58It is specifically from these profiles, related to the common places that hold a society together and cement their universal meaning, depicted in the expression ‘social imaginary’, that we can position the figure of the beggar in artistic productions. It is precisely as a beggar that Odysseus is dressed when he returns to Ithaca and, as Ricoeur puts it, from the mixture of recognition and revenge that this story holds, ‘a spouse will be recognised, but, in this impulse, a master will be reinstated in the fullness of his domain’ (Ricoeur 2006: 90).

59In Arabic tales, the trickster who, among other disguises, dressed himself as a beggar, also has a lot of relevance - as in the work The Maqâmât, from Al-Hamadháni, where slithery and bohemian characters, despite their many guises, ‘had, however, literary culture and knew the art of improvisation in verse or rhymed prose’ (Hanania 2004: 28).

60The beggar is a traditional figure in theatre. In Greek comedy, for example, the term parasito refers to the ‘funny, nice and gluttonous’ beggar ‘who entered in a seducing manner into wealthy homes through menial services’, or who flattered others in exchange for food (Gonçalves et al. 2007: 156).

61In Europe, since the Middle Ages, there has been an entire literary tradition around this theme and, as pointed out by Paola Pugliatti, ‘the European literary production on vagabonds, rogues and false beggars constitutes a comparatively homogeneous corpus of texts’ (Pugliatti 2003: 131), that have directly influenced theatrical narratives. On the other hand, ‘the character of the blind beggar, miserable and pathetic, appears in one of the first examples of profane theatre in French, a short comic play in two parts: The Boy and the Blind Man’ (Weygand, Cohen 2009: 14). This farce from the thirteenth century tells the story of a naive blind man who was exploited by a boy who used his illness to get alms. Here, the theme of pseudo-poverty was present in that the two characters made a fortune out of charity.

62This was, indeed, commonplace in many folk tales and Roger Chartier tells us that, during the sixteenth and seventeenth centuries, a successful body of texts was responsible for the definitive emergence of the subject of the false beggar in popular culture and imaginary. Precarious social conditions and the increase of the poor population in that period contributed to the growth of this type in literature. Although they were perceived as threats to social order, they were also seen as a reserve of picturesque figures ‘whose condemned immorality attracted and whose artifices captivated’ (Chartier 2004: 37).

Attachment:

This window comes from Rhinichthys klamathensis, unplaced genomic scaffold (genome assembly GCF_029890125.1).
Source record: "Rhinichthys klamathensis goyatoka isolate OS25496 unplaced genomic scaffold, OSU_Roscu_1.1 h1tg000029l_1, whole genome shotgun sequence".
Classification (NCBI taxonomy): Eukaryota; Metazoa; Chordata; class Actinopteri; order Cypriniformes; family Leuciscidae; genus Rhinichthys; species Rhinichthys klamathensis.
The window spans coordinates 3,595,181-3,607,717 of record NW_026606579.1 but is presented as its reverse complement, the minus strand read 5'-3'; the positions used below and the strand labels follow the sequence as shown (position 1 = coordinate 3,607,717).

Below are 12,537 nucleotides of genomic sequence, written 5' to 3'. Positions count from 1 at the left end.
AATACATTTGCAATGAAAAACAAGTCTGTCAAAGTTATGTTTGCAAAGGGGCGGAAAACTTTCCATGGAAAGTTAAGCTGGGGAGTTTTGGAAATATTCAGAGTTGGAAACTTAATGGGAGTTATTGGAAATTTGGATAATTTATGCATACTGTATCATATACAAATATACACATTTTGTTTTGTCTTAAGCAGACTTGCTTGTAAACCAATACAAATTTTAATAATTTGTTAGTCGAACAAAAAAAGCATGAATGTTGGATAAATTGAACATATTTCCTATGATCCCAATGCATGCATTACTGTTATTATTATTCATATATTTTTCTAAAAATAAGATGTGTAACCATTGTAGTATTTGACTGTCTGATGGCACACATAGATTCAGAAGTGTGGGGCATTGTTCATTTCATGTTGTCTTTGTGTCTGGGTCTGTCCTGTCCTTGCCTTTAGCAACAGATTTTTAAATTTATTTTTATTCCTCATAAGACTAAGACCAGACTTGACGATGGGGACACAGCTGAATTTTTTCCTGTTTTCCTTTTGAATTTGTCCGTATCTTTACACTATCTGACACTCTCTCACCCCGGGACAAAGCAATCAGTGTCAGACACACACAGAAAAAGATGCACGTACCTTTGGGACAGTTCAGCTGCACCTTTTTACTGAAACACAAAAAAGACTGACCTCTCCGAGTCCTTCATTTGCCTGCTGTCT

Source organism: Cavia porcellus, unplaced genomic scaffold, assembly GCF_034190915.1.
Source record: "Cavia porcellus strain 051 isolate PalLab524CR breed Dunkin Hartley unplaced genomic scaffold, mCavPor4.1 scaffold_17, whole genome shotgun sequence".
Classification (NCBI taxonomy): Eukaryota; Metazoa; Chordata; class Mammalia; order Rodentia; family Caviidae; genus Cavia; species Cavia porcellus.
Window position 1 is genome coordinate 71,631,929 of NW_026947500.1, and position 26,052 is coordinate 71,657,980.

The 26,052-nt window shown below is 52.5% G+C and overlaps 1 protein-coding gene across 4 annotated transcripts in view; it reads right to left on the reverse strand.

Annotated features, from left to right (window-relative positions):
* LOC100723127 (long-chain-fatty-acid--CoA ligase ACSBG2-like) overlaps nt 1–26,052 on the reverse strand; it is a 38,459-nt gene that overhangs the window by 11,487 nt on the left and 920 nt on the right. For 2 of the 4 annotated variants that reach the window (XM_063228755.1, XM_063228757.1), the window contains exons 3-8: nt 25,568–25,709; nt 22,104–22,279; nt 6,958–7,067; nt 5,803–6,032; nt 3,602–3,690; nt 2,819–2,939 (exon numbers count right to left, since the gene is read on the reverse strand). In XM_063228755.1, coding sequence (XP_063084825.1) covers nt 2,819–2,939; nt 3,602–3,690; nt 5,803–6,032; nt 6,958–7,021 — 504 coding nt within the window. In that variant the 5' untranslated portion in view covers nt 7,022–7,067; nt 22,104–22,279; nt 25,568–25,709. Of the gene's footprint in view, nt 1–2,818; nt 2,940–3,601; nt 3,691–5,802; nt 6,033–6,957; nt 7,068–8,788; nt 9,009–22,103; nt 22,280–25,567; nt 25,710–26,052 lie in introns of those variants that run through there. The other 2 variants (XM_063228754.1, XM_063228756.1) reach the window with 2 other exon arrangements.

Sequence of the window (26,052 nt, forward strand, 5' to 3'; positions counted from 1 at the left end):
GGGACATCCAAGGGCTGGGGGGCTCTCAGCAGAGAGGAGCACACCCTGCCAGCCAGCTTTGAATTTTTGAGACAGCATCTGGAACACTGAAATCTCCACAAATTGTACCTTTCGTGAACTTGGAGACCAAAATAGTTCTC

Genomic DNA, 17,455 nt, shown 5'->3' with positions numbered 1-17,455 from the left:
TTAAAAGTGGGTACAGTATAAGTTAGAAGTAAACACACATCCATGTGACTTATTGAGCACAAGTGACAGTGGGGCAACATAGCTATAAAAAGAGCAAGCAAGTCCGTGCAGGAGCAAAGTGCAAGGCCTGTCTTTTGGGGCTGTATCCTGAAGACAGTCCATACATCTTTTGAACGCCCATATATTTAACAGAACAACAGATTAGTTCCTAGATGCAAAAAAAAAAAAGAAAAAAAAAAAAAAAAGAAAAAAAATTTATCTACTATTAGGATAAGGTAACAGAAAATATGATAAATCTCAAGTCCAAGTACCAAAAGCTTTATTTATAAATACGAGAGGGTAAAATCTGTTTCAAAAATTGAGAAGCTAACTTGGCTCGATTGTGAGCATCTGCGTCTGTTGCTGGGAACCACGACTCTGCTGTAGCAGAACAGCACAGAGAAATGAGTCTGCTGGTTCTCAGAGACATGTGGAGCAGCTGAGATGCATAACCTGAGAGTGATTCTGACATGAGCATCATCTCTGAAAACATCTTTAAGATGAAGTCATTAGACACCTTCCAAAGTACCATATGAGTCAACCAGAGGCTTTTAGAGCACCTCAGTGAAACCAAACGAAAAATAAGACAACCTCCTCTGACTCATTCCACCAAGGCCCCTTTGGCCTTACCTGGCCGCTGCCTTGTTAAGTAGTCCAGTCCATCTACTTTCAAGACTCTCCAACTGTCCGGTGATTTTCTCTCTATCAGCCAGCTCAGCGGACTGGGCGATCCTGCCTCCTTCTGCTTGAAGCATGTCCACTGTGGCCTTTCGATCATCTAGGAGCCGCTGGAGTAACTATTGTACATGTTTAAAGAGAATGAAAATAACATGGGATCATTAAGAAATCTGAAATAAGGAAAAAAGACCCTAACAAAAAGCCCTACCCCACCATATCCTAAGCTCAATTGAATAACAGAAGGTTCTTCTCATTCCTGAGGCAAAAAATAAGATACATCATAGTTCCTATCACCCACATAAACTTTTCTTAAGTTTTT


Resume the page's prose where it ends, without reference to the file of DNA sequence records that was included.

63They were described, frequently, as smart persons whose craftiness could easily deceive the gullible. The inexhaustible invention of fraud and mischief gave these characters an inherent cleverness. If, in the past, the incentives to charity transformed the poor into the image of Christ, with the adoption of new social assistance practices, this relationship was modified and the beggar began to be portrayed as a dangerous being, and typified in certain legal categories.

64In Shakespeare's plays, there is a whole gallery of marginal characters who were inspired by this kind of popular literature, especially in the so-called rogue pamphlets, such as: ‘Edgar in King Lear who feigns to be a lunatic beggar ...; Autolycus, in The Winter´s Tale, a pedlar who performs various disguises and describes himself as a tinker and hooker (hookers were those beggars who stole linen by using a hook); Prince Hal’s companions in Henry IV parts 1 & 2, who are highwaymen; and Pistol in Henry V who declares in a monologue that to make a living when he comes back from the war, he will impersonate … a vagrant’ (Pugliatti 2003: 149).

65It is remarkable that in many of these plays the beggar was connected to some kind of social criticism associated with his own image (as in The Boy and the Blind Man), or through his position as a third party in the game of social relations.